TAIPEI (Reuters) - Taiwan has allocated T$3 billion ($92.55 million) over four years, beginning next year, to launch a long-awaited program for the island to build its own diesel-electric submarines.

The expected allocation is the first for a plan that has been talked about since the early 2000s, when a deal with the United States for eight diesel-electric submarines got bogged down because of technical and political constraints.

The spending was set out in the defense ministry's budget for 2016 and seen by Reuters.

The plan come as other navies in the regional expand their submarine fleets in part to create a strategic deterrent against China's growing naval assertiveness in Asian waters.

Taiwan has four aging submarines, including two that date to World War Two, although its military is otherwise considered generally modern.

China has about 70 submarines, along with dozens of surface ships and a refurbished aircraft carrier.

China sees self-ruled Taiwan as a renegade province and has never renounced the use of force to take back the island.

Critical to Taiwan's indigenous submarine program is the transfer from the United States or other Western countries of submarine-manufacturing technology.

Support from U.S. companies or release of export technology controls would need a nod from the U.S. government.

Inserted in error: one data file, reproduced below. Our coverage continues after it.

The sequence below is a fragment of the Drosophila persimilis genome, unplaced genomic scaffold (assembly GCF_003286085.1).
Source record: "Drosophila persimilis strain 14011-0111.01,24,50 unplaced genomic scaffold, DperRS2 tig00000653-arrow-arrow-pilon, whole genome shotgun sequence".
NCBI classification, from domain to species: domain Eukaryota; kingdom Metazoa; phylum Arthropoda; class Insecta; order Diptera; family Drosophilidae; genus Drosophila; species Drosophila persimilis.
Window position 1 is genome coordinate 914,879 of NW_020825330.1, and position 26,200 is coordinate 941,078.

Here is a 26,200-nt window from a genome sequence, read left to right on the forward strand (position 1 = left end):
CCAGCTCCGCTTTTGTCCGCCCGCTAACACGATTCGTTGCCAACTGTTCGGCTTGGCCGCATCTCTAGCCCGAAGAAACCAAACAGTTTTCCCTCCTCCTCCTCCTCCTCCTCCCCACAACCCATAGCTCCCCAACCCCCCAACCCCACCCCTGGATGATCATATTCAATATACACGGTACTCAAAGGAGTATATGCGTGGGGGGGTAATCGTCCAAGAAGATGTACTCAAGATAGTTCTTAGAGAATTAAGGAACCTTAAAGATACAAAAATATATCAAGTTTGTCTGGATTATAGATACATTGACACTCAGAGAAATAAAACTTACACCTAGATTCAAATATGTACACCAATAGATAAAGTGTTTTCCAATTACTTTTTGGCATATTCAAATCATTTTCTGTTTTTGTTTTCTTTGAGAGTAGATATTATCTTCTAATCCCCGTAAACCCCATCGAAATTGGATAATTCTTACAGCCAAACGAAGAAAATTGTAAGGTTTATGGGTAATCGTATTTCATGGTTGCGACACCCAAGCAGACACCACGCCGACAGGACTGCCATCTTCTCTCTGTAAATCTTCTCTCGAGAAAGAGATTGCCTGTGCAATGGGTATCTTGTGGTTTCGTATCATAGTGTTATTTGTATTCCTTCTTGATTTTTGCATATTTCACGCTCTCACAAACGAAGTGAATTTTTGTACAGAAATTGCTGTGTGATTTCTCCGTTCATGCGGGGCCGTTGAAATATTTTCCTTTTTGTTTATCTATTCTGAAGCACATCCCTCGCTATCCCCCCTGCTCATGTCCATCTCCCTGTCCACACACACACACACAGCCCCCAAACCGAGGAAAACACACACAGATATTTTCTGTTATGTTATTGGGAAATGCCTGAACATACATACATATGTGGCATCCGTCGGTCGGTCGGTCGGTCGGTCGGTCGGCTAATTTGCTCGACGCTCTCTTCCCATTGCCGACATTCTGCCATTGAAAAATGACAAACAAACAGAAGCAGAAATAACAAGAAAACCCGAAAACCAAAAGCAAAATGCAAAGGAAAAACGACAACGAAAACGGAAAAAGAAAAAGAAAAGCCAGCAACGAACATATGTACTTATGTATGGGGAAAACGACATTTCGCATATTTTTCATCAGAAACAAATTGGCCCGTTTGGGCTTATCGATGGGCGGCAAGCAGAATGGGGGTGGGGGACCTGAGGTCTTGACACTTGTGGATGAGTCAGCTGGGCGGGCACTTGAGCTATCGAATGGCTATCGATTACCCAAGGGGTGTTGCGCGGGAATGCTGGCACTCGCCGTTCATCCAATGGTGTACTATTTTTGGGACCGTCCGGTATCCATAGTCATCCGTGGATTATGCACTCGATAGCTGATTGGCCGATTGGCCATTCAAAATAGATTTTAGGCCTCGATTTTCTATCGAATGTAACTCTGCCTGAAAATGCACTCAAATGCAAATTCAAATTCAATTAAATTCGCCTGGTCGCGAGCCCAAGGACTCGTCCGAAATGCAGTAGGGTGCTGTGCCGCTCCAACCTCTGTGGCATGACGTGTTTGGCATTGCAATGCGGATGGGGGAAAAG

China opposes any form of military technological transfers or weapons sales to Taiwan.

The spending plan, which is allotted through to 2019, covers only the contract design phase of what should be a decades-long program.

Taiwan's Ship and Ocean Industries R&D Center (SOIC), a government-backed ship designer and technical consultant, is expected to select a consortium to lead the contract design phase, according to military and industry sources in Taiwan.

Taiwan lacks submarine design skills, the ministry stated in its budget plan.

By carrying out this first phase, Taiwan will be able to deepen its vessel design capabilities, develop its industry and acquire intellectual property, it said.

The defense ministry is planning to spend T$321.7 billion in 2016, accounting for 16.1 percent - the biggest share - of the central government's overall expenditures, budget plans show.

The government's 2016 budget was delivered to lawmakers this week and will be reviewed when parliament begins a new session later this month.

The submarine plan has support in parliament which is expected to approve the overall budget.